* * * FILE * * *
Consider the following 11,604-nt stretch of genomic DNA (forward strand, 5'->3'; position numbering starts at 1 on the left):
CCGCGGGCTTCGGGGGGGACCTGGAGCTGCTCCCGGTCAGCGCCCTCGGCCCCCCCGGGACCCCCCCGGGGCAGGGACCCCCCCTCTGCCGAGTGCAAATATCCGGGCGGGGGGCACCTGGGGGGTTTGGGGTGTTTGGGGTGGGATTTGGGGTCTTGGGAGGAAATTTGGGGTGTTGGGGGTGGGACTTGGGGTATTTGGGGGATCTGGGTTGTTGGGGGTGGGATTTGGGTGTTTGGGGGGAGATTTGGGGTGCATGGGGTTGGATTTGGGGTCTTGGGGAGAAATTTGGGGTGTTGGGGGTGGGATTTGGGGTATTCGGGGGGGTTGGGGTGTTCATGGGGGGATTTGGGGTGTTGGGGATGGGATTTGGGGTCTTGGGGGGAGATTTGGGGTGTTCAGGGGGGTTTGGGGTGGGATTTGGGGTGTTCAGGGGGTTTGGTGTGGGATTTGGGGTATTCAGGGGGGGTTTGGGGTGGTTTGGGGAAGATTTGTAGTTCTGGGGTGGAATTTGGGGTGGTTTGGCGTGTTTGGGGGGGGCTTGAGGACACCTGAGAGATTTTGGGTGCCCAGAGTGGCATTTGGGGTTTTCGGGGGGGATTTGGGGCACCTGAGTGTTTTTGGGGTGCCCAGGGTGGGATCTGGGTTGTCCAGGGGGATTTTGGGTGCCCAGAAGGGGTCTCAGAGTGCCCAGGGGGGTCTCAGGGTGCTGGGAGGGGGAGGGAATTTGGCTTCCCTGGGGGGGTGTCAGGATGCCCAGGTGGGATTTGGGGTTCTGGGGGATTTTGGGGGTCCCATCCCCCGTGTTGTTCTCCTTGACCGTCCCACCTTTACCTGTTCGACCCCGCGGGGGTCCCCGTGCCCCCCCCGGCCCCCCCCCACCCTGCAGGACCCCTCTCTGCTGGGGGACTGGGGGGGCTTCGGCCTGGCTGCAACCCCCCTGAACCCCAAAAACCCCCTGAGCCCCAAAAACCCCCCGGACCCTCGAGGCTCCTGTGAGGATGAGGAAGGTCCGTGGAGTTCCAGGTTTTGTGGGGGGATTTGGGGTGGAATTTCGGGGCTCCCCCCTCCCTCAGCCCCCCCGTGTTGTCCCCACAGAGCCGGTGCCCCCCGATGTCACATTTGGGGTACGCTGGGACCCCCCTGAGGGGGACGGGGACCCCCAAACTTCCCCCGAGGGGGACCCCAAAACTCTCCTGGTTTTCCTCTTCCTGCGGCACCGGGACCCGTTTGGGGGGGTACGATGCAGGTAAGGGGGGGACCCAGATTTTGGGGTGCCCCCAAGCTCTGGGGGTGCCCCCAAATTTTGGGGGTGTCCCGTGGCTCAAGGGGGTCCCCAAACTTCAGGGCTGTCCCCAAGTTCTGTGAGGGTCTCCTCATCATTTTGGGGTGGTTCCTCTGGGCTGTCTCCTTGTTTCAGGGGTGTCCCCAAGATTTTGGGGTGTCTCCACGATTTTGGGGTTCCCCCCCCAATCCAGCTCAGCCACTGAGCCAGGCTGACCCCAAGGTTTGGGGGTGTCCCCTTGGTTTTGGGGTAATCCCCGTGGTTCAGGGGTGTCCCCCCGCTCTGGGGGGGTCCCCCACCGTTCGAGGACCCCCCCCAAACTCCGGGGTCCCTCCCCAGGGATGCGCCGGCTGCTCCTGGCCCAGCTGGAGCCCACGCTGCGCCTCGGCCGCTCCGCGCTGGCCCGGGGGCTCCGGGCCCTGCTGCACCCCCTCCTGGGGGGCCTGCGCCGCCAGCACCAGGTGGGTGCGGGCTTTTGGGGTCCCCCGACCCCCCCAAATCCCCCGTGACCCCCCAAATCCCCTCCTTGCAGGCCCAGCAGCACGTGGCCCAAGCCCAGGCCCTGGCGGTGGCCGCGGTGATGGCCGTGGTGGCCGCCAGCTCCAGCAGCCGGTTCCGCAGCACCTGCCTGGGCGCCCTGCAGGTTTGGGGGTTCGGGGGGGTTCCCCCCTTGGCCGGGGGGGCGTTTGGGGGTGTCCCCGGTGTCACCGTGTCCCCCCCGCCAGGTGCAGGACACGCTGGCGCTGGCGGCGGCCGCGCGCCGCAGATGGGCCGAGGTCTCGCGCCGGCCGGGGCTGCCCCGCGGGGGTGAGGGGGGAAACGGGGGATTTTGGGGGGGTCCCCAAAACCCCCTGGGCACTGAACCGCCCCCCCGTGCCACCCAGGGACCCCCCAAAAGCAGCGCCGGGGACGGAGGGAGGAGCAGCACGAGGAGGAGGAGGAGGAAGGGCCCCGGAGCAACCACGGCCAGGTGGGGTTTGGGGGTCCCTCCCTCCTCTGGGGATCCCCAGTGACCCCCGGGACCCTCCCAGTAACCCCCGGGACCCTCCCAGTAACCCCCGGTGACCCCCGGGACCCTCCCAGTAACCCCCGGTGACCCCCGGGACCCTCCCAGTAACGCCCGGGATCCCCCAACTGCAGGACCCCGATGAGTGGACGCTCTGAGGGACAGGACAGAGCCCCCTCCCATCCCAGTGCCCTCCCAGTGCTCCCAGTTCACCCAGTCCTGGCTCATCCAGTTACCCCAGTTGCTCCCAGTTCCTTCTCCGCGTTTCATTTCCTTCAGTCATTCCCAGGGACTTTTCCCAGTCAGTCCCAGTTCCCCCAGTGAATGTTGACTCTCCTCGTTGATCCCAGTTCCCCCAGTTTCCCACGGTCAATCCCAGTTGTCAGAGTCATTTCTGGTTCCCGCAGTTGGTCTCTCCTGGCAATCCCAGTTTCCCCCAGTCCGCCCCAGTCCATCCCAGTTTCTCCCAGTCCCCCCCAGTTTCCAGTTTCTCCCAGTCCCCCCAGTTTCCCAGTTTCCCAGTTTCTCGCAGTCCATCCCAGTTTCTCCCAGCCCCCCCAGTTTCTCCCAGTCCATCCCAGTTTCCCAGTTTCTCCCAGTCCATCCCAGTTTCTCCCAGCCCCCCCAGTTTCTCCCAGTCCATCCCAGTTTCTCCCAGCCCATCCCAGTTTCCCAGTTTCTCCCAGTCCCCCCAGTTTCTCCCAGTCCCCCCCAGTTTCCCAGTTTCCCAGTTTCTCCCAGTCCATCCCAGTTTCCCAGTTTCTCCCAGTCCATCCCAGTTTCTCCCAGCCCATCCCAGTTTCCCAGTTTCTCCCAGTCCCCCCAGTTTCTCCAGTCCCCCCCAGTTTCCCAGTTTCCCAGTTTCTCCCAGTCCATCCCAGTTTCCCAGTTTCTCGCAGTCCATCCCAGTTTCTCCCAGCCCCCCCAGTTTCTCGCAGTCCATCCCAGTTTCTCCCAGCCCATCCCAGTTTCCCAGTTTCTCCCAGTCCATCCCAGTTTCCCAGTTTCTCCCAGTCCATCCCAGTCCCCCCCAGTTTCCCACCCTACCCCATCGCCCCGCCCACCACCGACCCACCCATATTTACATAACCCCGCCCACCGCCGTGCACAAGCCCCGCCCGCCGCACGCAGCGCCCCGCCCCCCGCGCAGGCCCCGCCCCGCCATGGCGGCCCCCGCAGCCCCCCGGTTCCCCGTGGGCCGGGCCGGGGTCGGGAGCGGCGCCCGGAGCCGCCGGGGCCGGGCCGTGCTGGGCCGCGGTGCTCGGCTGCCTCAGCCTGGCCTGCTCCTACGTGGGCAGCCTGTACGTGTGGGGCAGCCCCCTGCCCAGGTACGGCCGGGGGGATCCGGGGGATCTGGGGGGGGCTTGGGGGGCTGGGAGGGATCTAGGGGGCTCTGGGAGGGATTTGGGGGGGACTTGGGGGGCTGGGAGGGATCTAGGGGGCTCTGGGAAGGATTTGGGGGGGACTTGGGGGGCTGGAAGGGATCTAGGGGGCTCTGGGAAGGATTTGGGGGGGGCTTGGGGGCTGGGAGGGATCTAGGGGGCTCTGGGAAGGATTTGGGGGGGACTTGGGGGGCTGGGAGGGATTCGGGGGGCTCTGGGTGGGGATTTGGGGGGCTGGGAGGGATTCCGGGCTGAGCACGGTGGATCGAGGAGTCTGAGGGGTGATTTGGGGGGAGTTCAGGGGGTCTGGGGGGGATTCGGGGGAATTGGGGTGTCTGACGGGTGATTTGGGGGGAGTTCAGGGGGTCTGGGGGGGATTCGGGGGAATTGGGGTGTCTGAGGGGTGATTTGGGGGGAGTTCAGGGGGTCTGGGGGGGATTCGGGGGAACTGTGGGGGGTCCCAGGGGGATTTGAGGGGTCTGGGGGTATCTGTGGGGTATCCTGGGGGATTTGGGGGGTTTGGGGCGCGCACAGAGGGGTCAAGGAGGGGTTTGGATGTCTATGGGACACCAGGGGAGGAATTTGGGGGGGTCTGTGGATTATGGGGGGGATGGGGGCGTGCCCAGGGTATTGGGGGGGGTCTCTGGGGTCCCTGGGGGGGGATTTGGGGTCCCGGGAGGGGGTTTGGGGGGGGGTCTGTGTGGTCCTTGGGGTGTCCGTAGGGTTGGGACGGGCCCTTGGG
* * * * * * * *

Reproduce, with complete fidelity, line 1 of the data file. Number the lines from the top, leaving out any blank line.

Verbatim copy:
Consider the following 11,604-nt stretch of genomic DNA (forward strand, 5'->3'; position numbering starts at 1 on the left):